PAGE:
The rules of interior by Billy Baldwin
Billy Baldwin is a recognized master of new York decorators, known for his impeccable style and a penchant for a bright “expressionist” palette. Baldwin’s work has a stunning chic that has nothing to do with vulgarity – an effect that designers are still trying to achieve, inspired by Baldwin’s interiors.
Decorating is about color
Billy Baldwin was born on may 30, 1903, and spent his childhood and youth in Baltimore, Maryland. The first impression that had to do with art, Billy received at the age of ten, accidentally met in a theater box with the artist-Fauvist Henri Matisse. Matisse’s works struck the boy with a lively, emotionally charged palette. Billy accepted it, absorbed it, and later these colors came to life in his own works.
3 INSPIRING INTERIORS FROM SOVIET FILMS
Old Soviet cinema is a constant component of new year holidays and home comfort. We have memorized every turn of the plot of our favorite movies and repeat the lines after the characters, while the interiors of Soviet films also deserve attention. We do not encourage you to reproduce in detail at home the situation of a bygone era, but we suggest you to spy a few decorative techniques and be inspired by your favorite movies.
“At the end of the day, decorating is all about color. Think of bright buds on a dazzling white cotton, a bouquet of live, freshly cut flowers – it’s a riot of colors and emotions.”
Working for his father, who owned an insurance Agency, Billy did not make much progress, and the mother asked her long-time friend, decorator CJ Benson, to hire her son. Under Benson’s guidance, Baldwin learned the basics of decorator work, learning about decoration and drapery, and being responsible for every scrap of fabric when creating an interior.
In the 1930s, ruby Ross wood, new York’s most sought-after decorator, visited an apartment furnished by Baldwin. She wrote to him, calling him “a ray of light among the dark hulks,” and invited him to come to the city.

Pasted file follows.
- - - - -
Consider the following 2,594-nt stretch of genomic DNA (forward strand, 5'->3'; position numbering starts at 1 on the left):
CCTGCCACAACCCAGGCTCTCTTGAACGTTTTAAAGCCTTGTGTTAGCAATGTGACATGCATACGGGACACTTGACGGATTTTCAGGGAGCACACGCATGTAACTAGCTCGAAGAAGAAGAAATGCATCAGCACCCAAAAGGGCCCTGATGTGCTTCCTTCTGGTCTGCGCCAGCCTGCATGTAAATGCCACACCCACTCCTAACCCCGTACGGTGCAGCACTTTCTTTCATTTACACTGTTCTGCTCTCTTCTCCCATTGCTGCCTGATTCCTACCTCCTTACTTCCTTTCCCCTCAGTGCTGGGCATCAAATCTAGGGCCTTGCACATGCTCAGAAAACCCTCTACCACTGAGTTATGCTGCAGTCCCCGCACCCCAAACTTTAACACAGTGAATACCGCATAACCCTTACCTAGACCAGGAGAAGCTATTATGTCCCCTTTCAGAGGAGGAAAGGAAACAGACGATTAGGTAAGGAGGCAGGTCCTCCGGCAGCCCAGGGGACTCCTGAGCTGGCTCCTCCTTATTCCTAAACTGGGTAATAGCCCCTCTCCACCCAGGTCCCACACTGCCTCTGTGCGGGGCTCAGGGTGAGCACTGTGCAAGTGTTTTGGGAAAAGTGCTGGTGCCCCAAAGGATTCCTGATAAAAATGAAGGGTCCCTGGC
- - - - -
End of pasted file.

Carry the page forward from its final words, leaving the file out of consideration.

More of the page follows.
Ruby took the young assistant to receptions and parties, recommended him to clients, and encouraged Baldwin’s work to appear in Vogue-level magazines.
“A garden in hell” for Diana Vreeland, columnist at Harper’s Bazaar and Vogue
Baldwin designed apartments for Jacqueline Kennedy Onassis, Greta Garbo, and created designs for William S. Palis ‘ barbershop, Kenneth’s barbershop, and the Round Hill club in Greenwich.
People were willing to pay a lot of money for the” sparkling clarity ” of Baldwin’s works. By the 1960s, the entire American elite wanted to work with him.
Baldwin’s Testaments and inventions: personal, convenient, new
“The worst thing any decorator can do is make the client feel like a guest in their own home»
His taste was eclectic: “I don’t recognize houses in a completely English, completely French, completely Spanish style,” Baldwin said. He defied established “European” trends and relied on an independent American style.
Favorite materials of the master was cotton and denim, he was drawn to the layering of prints and dark wall. Wicker furniture (straw, rattan, and bamboo)became a frequent element of the living room interior.
Getting started, the decorator tried to include a part of the client’s furniture in the new interior composition to make the situation more individual.
Baldwin preferred to decorate the walls of dining rooms and living rooms with works by contemporary artists, rather than reproductions or Antiques. Planning the situation, the master created his own works. Iconic items include a tubular brass shelving inspired by the Directory, a “slipper chair” without armrests, and cross-legged banquettes (“X-benches”).
The interior of “the Baldwin”: the simple rules
“If you spend most of your money on a Chippendale table or a Chinese lacquered screen, don’t fill in the gaps with mediocrity. Dress the furniture in covers of the same beautiful color. Later, you can buy other good things that match the color and quality of the existing ones. Let the room reach perfection gradually.”
Use covers for furniture
“A room will never be comfortable if we see too many naked chair legs everywhere»
Don’t forget about books
“The most beautiful room in the world is a room full of books…»
Brass shelving and “slipper chair” in the interior of Billy Baldwin’s one-room apartment in Manhattan
Use recognizable elements
Use Billy Baldwin’s original finds in the interior: brass shelving, rattan chairs, expressionist prints, x-banquettes, walls painted with chocolate glossy paint.
“The slipper chair is equally comfortable for both a petite lady and a football midfielder»
Personalize your space
Consider your personal preferences: favorite things add personality to the interior.